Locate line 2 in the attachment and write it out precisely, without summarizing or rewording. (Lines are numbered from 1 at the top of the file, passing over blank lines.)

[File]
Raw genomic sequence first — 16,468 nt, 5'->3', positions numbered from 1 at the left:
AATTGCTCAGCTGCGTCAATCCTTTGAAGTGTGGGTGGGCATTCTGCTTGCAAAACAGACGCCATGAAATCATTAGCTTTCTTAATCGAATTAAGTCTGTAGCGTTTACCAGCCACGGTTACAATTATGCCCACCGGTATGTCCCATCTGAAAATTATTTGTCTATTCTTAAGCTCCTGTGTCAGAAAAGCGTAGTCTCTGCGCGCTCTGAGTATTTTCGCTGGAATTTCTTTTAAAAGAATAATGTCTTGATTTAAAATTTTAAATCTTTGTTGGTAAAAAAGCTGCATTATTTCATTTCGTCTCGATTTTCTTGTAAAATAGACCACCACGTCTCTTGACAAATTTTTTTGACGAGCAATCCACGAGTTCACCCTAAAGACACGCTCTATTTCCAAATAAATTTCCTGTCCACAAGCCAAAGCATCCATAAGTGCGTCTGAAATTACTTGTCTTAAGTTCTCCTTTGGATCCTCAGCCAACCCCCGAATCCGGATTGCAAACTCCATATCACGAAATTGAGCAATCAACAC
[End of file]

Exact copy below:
AATTGCTCAGCTGCGTCAATCCTTTGAAGTGTGGGTGGGCATTCTGCTTGCAAAACAGACGCCATGAAATCATTAGCTTTCTTAATCGAATTAAGTCTGTAGCGTTTACCAGCCACGGTTACAATTATGCCCACCGGTATGTCCCATCTGAAAATTATTTGTCTATTCTTAAGCTCCTGTGTCAGAAAAGCGTAGTCTCTGCGCGCTCTGAGTATTTTCGCTGGAATTTCTTTTAAAAGAATAATGTCTTGATTTAAAATTTTAAATCTTTGTTGGTAAAAAAGCTGCATTATTTCATTTCGTCTCGATTTTCTTGTAAAATAGACCACCACGTCTCTTGACAAATTTTTTTGACGAGCAATCCACGAGTTCACCCTAAAGACACGCTCTATTTCCAAATAAATTTCCTGTCCACAAGCCAAAGCATCCATAAGTGCGTCTGAAATTACTTGTCTTAAGTTCTCCTTTGGATCCTCAGCCAACCCCCGAATCCGGATTGCAAACTCCATATCACGAAATTGAGCAATCAACAC